One of the most important jobs in Africa, trucking is also one of the loneliest. In the highlands of Southern Central Africa transporters will drive 18 hrs straight from Lilongwe, Malawi to Beira Port in Mozambique in order to pick up a load which they then deliver back to Lilongwe a day or so later. The cycle repeats itself and the more they drive the more money they stand to make. Transporters make good money on these runs but life on the road takes its toll.
Drivers are typically in their trucks 28 out of 30 days a month. The driving is difficult as they are forced to navigate steep grades as they climb into the highlands on moderately maintained roads. Tired and worn the drivers pull into border stations like Mwanza, on Malawi's southern end, where they will spend a night or two waiting for customs to clear their paperwork. In darkness of these highway stations the drivers seek out companionship and a bed for the night before pulling out and moving on down the road.
Also drawn to these junctions are young women who are often under educated and lured by the promise of quick money, which will enable them to pay their bills, feed their families and clothe their children. It is not a life they want to live but often it is the only option they have. Eventually, as the trucking routes move with annual changes in the seasons and crop harvests these women will migrate with the traffic and find work along the corridors that connect Malawi, Mozambique, Zambia and Zimbabwe.
These sites, with their combination of lonely men with money in their pockets and young women with beds for the night, are fertile ground for the transmission of HIV throughout Africa and it is here where our story really begins.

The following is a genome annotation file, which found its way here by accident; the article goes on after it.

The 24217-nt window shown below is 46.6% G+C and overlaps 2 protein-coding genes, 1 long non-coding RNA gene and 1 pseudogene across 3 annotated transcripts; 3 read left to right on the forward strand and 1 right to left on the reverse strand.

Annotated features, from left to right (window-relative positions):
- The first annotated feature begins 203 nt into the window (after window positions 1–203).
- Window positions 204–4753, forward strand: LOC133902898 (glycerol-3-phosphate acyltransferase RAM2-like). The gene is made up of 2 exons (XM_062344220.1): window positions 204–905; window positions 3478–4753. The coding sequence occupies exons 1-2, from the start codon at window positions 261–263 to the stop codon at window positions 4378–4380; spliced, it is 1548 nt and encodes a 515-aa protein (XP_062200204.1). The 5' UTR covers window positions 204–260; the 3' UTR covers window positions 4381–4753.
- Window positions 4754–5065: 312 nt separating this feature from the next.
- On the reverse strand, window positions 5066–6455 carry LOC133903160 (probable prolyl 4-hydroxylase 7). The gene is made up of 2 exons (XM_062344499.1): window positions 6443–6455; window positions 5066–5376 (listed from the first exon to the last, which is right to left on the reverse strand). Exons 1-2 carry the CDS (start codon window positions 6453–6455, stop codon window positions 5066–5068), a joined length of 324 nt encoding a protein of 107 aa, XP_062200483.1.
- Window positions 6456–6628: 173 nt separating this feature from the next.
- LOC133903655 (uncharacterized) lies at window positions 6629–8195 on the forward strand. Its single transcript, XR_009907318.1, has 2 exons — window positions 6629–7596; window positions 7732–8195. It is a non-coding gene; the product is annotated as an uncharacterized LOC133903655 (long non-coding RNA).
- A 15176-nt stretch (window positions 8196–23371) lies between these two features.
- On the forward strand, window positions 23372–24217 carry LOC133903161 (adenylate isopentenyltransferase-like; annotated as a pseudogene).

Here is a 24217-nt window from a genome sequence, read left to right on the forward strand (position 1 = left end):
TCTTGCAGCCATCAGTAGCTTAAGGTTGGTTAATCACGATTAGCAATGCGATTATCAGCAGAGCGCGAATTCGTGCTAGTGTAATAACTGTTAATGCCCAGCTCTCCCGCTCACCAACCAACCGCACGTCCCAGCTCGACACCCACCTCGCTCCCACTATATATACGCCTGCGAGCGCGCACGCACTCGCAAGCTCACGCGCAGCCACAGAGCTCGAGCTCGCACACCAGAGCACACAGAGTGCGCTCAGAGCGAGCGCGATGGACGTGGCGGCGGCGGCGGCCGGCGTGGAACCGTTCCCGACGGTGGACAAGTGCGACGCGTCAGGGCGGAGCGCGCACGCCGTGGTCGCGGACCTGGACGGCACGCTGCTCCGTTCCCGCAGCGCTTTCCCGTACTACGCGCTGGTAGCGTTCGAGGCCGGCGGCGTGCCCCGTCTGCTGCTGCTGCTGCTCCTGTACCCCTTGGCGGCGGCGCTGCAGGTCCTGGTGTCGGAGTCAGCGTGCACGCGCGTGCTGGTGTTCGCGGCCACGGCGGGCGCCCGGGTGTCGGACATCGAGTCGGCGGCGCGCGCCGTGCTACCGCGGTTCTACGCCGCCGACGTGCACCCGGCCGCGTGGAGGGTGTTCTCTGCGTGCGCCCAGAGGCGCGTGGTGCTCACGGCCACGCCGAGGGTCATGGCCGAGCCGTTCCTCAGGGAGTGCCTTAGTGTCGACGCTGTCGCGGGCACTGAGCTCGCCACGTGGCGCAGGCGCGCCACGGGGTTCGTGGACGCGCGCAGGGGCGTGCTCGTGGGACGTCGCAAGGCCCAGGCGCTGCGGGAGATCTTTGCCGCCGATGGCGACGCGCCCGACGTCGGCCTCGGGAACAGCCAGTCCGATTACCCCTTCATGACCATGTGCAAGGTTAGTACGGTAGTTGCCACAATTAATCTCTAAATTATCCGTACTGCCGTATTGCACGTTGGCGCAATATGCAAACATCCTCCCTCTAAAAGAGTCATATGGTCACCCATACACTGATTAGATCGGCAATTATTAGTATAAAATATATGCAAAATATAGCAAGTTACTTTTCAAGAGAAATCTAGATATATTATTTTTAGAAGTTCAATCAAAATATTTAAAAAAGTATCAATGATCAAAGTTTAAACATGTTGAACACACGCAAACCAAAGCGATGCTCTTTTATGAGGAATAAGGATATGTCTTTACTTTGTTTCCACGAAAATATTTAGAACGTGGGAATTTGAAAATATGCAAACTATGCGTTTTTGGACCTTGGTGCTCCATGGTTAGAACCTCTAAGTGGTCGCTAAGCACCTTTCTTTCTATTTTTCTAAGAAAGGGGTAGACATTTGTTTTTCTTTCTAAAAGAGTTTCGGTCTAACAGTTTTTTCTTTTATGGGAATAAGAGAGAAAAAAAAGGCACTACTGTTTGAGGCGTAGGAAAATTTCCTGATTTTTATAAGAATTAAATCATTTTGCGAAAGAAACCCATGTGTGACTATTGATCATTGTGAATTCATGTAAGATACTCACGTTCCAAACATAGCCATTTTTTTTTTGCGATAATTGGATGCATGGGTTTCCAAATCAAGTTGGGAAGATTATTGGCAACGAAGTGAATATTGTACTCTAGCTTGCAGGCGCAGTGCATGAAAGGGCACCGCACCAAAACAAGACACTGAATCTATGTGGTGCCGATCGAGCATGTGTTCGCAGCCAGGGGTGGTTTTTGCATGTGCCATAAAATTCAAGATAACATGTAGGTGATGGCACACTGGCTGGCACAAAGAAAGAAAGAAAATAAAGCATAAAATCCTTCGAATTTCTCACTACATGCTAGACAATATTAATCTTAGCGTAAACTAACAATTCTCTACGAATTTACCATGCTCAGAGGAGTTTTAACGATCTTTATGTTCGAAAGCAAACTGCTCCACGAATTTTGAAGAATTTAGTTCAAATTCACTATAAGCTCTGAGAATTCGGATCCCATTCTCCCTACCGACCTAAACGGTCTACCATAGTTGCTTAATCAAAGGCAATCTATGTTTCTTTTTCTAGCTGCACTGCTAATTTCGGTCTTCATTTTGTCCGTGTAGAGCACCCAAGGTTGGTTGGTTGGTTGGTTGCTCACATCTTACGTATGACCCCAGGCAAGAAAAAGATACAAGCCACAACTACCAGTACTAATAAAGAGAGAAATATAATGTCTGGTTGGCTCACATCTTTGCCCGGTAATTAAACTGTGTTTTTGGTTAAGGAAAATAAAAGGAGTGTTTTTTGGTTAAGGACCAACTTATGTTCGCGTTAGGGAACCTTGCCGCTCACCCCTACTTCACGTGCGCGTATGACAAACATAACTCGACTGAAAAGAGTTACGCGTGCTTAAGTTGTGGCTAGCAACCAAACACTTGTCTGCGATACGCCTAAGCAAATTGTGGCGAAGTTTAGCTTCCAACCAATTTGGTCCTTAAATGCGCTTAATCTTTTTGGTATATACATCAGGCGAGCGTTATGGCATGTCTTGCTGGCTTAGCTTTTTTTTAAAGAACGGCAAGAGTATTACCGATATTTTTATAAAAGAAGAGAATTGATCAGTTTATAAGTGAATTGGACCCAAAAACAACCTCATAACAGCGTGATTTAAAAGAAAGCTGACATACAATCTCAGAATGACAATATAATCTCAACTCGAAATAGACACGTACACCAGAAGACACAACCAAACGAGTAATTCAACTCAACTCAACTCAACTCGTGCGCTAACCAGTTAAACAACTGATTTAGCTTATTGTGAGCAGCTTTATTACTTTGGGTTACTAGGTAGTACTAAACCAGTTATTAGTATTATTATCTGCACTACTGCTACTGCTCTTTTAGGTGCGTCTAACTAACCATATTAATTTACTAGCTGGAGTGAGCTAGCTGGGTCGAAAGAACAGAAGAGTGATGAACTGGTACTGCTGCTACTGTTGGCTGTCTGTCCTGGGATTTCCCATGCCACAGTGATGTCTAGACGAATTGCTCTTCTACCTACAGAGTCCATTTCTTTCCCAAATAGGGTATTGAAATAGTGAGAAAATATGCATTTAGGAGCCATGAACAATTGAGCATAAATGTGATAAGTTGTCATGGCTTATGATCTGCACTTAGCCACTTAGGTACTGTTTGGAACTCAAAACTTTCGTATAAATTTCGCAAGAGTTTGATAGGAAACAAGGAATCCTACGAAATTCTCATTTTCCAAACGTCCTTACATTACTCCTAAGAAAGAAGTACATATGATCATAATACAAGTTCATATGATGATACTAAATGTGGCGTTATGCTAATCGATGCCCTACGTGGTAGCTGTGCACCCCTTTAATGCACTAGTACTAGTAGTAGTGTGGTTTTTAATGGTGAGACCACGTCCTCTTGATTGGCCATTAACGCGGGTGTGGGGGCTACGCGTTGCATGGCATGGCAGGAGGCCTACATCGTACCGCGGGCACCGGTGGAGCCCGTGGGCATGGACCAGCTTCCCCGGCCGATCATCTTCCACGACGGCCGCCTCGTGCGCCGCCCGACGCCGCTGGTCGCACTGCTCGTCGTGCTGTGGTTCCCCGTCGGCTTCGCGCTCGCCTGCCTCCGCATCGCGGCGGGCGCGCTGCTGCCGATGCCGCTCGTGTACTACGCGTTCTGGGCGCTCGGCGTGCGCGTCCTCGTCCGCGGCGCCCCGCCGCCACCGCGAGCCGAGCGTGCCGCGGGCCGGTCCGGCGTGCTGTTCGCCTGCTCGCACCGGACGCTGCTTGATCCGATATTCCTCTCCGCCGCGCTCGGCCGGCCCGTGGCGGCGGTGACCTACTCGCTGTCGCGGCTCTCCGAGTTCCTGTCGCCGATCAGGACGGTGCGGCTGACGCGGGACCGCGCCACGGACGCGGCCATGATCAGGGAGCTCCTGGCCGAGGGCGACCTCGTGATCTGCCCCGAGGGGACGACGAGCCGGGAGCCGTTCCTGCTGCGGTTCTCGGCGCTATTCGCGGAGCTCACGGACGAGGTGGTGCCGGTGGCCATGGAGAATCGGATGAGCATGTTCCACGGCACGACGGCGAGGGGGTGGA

In the late 1990's, when Paul Matthew noticed that the transporters he was training at his center in South Africa were dying at an alarming rate, he decided to do something about it. At the time Paul ran a service, The Learning Clinic, which provided best practices training to transporters throughout South Africa. After securing a grant from the South African Ministry of Health to expand AIDS education and awareness programs throughout the country, Paul set about determining how to gain the trust of the road freight industry and work past the stigma associated with AIDS education and treatment programs. At the time there was a fear that employers would learn of their drivers using other local AIDS clinics and drop them from their payroll. This turned out to be much more rumor than fact but the damage had already been done.
After learning of the stigma associated with the clinics Paul decided on a new course of action. Since it was apparent that current AIDS prevention projects were failing to attract clientele in town Paul decided it was best to set up shop where he knew the transporters gathered. Armed with little more than his knowledge of the industry Paul set out one evening for the transport hub of Harrismith, which lies halfway between Durban and Johannesburg. Sitting in his car on the side of the road Paul simply watched, hour after hour, from early evening to midnight as truckers came and went and the sex industry flourished in small shacks near the roadside.